Mental Illness with the National Catholic Partnership on Disabilities (NCPD). NCPD has a Council on Mental Illness which works to provide resources for persons with mental illness and their families. They recently published a resource entitled A Pastoral Response to Mental Illness in collaboration with the United States Conference of Catholic Bishops. In addition to this resource, the council also recently revised their Mental Illness Theological Framework.
Mental Health Guides
This section includes guides to the work of The Mental Health and Faith Community Partnerships, specifically, FOREFRONT Suicide Prevention, and NAMI, the National Alliance on Mental Illness.
- Navigating a Mental Health Crisis document is a valuable tool from NAMI. This info-graphic calls us all to the importance of mental health care for all students.
- Back to School Toolkit | Mental Health America (mhanational.org) Just sign up to download.
- Sept. 2021 – Mental Health Literacy Guide (Bilingual) This document is shared from (NCPD) The National Catholic Partnership on Disabilities.
- August 2021 – Covid 19 -Back to School THINK (Teaching with Healthcare Informed Neurological Strategies for Kids) Toolkit from the Dept of Health, WA. This toolbox provides behavioral health tips and resources for navigating some of those common emotional responses of children, teens, and adults during disasters and how these may present in the classroom and other areas of school life.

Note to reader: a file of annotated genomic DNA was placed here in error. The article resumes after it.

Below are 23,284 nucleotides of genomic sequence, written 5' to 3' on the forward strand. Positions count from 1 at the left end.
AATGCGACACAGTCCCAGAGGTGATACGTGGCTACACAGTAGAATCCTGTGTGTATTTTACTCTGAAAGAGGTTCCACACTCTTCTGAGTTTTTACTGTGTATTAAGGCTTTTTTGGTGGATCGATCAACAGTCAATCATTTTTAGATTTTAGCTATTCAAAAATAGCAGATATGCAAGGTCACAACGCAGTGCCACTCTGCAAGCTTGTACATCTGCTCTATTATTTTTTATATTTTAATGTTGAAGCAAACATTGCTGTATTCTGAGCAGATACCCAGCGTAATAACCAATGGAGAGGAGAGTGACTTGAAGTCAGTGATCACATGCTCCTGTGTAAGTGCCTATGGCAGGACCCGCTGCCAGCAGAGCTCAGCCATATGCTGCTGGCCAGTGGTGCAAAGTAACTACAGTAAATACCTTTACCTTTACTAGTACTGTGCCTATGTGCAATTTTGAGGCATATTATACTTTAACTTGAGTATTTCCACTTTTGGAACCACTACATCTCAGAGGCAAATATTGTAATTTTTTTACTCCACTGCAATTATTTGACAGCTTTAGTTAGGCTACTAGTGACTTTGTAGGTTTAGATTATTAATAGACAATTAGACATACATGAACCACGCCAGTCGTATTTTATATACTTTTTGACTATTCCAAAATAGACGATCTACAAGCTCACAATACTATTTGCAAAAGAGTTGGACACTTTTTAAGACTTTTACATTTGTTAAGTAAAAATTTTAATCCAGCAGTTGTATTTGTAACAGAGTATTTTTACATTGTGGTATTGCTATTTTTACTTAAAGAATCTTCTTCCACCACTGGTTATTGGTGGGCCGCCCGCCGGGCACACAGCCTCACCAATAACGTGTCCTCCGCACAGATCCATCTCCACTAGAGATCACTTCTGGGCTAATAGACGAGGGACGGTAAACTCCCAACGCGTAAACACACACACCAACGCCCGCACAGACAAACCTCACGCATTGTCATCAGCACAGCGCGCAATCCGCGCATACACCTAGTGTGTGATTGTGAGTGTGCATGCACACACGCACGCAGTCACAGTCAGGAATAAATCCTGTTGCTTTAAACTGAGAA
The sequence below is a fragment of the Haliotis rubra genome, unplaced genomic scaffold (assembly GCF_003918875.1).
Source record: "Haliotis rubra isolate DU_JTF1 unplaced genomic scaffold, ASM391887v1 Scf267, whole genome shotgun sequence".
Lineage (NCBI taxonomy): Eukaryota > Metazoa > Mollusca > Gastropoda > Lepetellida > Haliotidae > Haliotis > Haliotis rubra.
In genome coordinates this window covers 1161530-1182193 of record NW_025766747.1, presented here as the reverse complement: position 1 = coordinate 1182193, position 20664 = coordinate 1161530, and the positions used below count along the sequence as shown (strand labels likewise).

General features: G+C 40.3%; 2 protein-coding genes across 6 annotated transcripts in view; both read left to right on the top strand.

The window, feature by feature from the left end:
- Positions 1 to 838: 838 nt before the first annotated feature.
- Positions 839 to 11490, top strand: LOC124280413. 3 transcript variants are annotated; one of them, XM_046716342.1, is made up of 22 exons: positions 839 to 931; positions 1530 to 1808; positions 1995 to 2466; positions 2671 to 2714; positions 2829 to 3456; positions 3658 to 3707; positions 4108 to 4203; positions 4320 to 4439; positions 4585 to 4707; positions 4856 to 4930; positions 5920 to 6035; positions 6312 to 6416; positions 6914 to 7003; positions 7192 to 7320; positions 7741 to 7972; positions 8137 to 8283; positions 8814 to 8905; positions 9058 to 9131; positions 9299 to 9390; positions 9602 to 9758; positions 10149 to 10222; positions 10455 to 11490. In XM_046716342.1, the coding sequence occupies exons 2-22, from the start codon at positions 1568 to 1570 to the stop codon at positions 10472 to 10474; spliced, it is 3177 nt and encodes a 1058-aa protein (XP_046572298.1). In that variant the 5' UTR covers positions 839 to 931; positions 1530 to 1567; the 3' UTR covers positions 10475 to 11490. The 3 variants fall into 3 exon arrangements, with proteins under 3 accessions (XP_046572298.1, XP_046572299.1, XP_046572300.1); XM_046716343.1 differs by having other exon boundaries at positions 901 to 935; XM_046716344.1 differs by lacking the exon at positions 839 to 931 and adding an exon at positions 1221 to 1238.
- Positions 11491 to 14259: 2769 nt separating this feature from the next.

- Chad’s Legacy Project – Founded in 2016 by Todd and Laura Crooks in honor of their incredible son, Chad. Chad’s Legacy Project’s homebase is Seattle, WA. Chad’s Legacy Project is dedicated to the advancement of mental health suports, advocacy and hope!
Honoring our SEL Counselors and their commitment to mental health supports, advocacy, and hope! Mental Health Month: Expert Interview & Advocacy Guide (counselingschools.com)
National Suicide Prevention Hotline: 1-800-273-8255 – Save this number on your phone – you never know when you might need it.
While there are many websites that have wonderful resources for parents, the DL Committee is pleased to recommend this resource for parents of children with Learning and Attention issues. The website is in both English and Español and includes a thoughtful Parent Toolkit.
Special Olympics of Washington
The Archdiocese of Seattle and the Office for Catholic Schools supported the 2018 Special Olympics in Seattle. To continue this involvement in our schools we recommend service and extra-curricular opportunities provided by Special Olympics Playbooks intended for elementary, middle school and high school students. These are age-appropriate lessons designed to be taught in the context of class periods. Activities with ties to service learning are completed in a classroom or community setting, as part of a club, an afterschool activity (ie: Unified Drama, Unified Robotics) or a community based event and include involvement with local Special Olympics Programs. The curriculum is free; please log in to establish your account and use generously.
May is National Mental Health Awareness Month – please join us!